Romania: termination of ongoing contracts
By Emeric Domokoș-Hancu
Many questions arise when a contractual partner enters into insolvency. One question is: what happens with the debtor’s ongoing contracts when the insolvency starts? Are they maintained or terminated?
One of the main principles governing insolvency proceedings states that the debtor’s reorganisation should be sought before bankruptcy. To this end, the Romanian Insolvency Law (RIL) provides a series of articles supporting the debtor’s potential reorganisation.
The first paragraph of article 86 RIL provides that all of the debtor’s ongoing contracts are maintained following the start of the insolvency procedure, whereas all contractual clauses terminating contracts due to the start of insolvency procedure are null and void. On the other hand, based on the same article, the debtor’s judicial administrator may terminate ongoing contracts to maximise the debtor’s estate…
Click on the link below to read the rest of the Schoenherr briefing.
Sign in or Register to continue reading this article
It's quick, easy and free!
It takes just 5 minutes to register. Answer a few simple questions and once completed you’ll have instant access.Register now
Why register to The Lawyer
In-depth, expert analysis into the stories behind the headlines from our leading team of journalists.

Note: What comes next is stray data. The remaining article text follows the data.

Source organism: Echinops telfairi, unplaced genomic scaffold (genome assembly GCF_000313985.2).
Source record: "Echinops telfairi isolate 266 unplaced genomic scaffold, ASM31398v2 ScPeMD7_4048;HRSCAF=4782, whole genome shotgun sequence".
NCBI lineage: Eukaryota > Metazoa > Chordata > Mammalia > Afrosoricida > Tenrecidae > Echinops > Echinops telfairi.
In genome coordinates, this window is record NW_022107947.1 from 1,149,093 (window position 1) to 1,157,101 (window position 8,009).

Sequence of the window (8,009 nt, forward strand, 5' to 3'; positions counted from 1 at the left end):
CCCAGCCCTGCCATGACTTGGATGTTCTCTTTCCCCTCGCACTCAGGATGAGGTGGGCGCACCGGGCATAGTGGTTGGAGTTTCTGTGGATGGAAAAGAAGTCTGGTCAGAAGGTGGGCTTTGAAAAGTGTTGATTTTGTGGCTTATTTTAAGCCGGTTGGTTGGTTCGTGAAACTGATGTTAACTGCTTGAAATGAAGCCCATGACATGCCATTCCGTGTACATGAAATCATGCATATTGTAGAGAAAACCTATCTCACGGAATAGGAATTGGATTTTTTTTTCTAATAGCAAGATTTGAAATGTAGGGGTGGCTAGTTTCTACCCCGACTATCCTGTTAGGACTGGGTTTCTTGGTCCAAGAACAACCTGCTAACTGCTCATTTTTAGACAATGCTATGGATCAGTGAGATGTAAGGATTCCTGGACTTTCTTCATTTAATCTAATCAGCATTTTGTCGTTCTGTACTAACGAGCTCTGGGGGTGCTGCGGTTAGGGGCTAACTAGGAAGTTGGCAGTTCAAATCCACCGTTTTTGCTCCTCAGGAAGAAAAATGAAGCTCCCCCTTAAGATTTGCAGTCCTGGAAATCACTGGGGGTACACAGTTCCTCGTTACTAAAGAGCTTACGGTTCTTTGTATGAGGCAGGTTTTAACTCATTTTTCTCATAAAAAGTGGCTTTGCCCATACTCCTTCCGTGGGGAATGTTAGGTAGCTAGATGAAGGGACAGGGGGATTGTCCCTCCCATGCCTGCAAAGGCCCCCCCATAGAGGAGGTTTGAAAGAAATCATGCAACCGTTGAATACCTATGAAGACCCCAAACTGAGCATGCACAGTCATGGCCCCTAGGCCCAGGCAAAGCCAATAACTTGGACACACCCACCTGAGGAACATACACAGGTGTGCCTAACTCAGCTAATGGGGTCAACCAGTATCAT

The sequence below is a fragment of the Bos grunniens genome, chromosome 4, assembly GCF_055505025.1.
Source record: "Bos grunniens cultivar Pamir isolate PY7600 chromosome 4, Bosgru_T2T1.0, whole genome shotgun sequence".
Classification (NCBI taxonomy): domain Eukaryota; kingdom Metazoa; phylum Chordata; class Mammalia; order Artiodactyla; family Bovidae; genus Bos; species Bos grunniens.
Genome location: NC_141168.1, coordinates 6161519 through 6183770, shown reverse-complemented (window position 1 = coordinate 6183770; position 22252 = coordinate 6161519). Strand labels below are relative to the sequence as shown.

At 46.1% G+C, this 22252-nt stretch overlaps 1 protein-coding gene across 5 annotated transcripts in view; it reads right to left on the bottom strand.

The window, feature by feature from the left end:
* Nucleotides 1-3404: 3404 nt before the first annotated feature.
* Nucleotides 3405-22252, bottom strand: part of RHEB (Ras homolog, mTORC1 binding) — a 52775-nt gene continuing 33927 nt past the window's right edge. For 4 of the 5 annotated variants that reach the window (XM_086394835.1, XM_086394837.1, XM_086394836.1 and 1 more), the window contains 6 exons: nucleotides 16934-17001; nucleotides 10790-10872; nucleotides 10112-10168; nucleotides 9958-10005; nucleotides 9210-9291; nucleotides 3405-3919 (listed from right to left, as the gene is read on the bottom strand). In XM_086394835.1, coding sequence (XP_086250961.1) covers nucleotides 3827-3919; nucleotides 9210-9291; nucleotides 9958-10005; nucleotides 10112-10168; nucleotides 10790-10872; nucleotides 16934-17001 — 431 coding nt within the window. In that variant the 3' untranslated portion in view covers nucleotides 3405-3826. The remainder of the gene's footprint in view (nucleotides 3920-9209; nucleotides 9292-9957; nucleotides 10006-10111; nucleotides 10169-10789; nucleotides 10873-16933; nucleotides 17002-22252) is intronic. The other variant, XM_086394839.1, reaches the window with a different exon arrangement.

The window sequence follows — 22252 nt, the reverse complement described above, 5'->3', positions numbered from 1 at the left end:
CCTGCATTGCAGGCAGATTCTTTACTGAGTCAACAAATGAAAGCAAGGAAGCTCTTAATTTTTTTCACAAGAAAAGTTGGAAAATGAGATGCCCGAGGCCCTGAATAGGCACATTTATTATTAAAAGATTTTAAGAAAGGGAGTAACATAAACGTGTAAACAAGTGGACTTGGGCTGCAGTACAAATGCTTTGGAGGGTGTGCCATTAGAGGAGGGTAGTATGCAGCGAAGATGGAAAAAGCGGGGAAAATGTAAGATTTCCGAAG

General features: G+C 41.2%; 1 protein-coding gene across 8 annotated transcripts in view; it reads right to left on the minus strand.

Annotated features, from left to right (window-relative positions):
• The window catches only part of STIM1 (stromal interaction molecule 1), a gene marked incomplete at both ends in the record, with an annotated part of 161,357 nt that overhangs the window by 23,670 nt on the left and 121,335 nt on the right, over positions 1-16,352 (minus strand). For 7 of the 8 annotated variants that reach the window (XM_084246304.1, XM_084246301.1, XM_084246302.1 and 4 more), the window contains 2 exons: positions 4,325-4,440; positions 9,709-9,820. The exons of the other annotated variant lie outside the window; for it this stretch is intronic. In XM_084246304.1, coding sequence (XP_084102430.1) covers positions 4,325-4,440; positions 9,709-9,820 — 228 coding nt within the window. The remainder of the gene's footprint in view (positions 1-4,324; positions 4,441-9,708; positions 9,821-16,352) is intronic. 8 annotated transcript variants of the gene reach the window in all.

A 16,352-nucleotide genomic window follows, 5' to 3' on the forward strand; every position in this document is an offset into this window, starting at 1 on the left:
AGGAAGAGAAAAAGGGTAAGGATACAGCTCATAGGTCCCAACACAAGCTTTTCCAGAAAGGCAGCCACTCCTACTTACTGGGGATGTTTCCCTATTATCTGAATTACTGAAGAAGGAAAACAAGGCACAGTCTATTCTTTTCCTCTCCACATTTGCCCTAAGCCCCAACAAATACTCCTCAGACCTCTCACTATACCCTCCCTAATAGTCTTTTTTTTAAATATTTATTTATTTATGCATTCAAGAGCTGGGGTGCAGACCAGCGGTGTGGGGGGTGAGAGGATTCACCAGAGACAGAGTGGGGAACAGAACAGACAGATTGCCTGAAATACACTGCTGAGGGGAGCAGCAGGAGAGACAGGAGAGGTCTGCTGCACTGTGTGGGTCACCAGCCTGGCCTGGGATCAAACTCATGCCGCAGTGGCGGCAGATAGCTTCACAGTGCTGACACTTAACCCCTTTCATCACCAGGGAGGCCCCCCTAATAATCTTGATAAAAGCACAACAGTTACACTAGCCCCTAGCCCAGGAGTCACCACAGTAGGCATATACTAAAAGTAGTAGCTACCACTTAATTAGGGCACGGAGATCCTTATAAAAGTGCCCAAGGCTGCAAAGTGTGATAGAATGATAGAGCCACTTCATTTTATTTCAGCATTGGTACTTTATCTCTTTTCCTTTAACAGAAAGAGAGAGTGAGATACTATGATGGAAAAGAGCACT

Identify the major players and business opportunities within a particular region through our series of free, special reports.
Receive your pick of The Lawyer's daily and weekly email newsletters, tailored by practice area, region and job function.
More relevant to you
To continue providing the best analysis, insight and news across the legal market we are collecting some information about who you are, what you do and where you work to improve The Lawyer and make it more relevant to you.
News from Schoenherr
Briefings from Schoenherr
Tender procedure may now continue even when there is only a single bid, and other changes.
The law is less protective and more flexible towards company executives than it is to general employees.
Analysis from The Lawyer
Regulators are ramping up the pressure in the aftermath of recession, leaving firms to compete for compliance and restructuring work